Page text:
Northeastern Section - 54th Annual Meeting - 2019

Paper No. 50-6
Presentation Time: 8:00 AM-12:00 PM


RETTEW, Eleanor1, MARRONE, Thomas1, MAKARIUS, Gregory1, SZAWIEL, Alexander1, HARSHA, Gwenn1, ELDRED, Jarod1, MORLANG, Dylan1 and EBERT, James R.2, (1)Earth and Atmospheric Sciences, SUNY Oneonta, 108 Ravine Parkway, Oneonta, NY 13820-4015, (2)Department of Earth and Atmospheric Sciences, SUNY Oneonta, 108 Ravine Parkway, Oneonta, NY 13820-4015

In eastern New York State, the Green Vedder Member of the Manlius Formation is a coarse skeletal packstone and grainstone with numerous hardgrounds (Matteson and Ebert 2011) and a diverse faunal assemblage that includes gastropods, cephalopods, stromatoporoids, bryozoa, bivalves, and ostracods. Some cephalopods and gastropods are filled with dolomicrite, which differs markedly from the encasing skeletal grainstone, indicating exhumation and reworking. The Silurian-Devonian boundary occurs within the Green Vedder Member, as indicated by the presence of scyphocrinitid loboliths (Matteson and Ebert, 2011) and a positive δ13C excursion (Kleffner et al. 2009; Wilson, Ebert and Matteson 2011; Ebert and Matteson 2013).

Students enrolled in Sedimentary Geology at SUNY Oneonta (Fall 2018) studied high spired gastropod fossils in an outcrop of the Green Vedder Member near Catskill, NY. Gastropod orientations were obtained by measuring the strike and dip of bedding with Brunton compasses and angle of rake of each fossil with protractors. The bedding plane was rotated to horizontal via stereonet and gastropod orientations were plotted on rose diagrams.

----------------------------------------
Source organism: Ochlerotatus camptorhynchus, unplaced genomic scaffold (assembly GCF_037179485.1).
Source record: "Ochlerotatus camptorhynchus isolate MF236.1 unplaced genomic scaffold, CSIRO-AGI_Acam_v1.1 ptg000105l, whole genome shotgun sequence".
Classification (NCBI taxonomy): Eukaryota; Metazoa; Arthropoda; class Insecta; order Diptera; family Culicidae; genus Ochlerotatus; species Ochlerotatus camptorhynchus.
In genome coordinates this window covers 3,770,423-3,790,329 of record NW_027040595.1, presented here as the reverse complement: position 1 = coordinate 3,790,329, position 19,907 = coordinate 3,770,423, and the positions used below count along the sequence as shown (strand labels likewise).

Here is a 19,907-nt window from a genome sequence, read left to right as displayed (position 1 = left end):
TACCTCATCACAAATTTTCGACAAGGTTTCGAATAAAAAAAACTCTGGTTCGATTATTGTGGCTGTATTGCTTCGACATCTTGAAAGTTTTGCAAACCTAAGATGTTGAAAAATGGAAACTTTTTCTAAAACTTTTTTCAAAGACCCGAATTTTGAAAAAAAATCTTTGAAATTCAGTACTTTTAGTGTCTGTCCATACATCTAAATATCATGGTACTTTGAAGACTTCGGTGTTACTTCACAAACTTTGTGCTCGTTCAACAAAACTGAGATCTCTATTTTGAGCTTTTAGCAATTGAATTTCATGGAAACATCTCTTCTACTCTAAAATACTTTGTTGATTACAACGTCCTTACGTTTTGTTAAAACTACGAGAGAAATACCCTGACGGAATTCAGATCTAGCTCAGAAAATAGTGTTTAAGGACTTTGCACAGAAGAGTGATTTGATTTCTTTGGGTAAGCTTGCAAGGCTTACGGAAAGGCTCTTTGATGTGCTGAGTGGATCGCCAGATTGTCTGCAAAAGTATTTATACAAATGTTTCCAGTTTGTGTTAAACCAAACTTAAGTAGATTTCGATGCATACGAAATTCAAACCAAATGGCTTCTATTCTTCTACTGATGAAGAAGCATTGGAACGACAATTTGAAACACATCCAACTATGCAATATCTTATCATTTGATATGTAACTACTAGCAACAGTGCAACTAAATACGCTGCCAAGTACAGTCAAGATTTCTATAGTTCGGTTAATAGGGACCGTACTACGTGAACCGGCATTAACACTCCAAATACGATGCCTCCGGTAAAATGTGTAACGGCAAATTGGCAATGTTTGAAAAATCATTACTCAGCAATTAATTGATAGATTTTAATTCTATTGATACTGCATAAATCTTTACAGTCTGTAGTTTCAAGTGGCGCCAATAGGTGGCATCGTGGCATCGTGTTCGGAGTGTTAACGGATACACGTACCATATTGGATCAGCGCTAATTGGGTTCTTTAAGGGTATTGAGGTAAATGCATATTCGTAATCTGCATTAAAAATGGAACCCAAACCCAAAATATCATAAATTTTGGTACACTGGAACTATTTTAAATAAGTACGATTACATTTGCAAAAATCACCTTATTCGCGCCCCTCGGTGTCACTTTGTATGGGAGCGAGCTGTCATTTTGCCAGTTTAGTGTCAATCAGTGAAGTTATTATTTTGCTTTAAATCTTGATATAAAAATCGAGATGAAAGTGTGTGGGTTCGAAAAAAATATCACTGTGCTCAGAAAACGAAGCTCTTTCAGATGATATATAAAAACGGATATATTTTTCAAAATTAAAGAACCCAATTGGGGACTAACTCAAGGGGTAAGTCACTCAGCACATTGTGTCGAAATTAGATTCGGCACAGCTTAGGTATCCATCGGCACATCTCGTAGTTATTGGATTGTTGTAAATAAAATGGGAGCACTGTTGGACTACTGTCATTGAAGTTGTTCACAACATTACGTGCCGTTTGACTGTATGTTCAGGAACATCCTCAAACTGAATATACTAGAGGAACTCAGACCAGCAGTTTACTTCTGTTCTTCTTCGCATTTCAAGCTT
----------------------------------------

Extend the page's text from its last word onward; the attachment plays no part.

Orientations of 73 gastropods were measured and indicate a generally eastward unidirectional current with a slight southeast trend. 82% of the gastropod fossils cluster between azimuths of 60° and 120° (mode at 81-100°), although the total range of directions fell between 36° and 157°. Using data bins of different sizes on the rose diagrams revealed different trends in the data: 20° bins show that the gastropod fossils pointed almost directly east. With bins of 5°, the data appeared slightly more bimodal, with one mode between 75° and 85°, and another between 95° and 115°. Cephalopod conches measured using the same procedure also indicated an eastward paleocurrent but with a secondary mode to the northeast, which is not present in the gastropod data.

The eastward paleocurrent mode recorded by the gastropods likely reflects exhumation and reorientation of shells by strong unidirectional currents associated with storm-driven combined flow, though indicators of the oscillatory component are absent. An alternate interpretation is that the eastward mode reflects tidal outflow from the Appalachian Basin into the Early Devonian Flysch Basin of New England.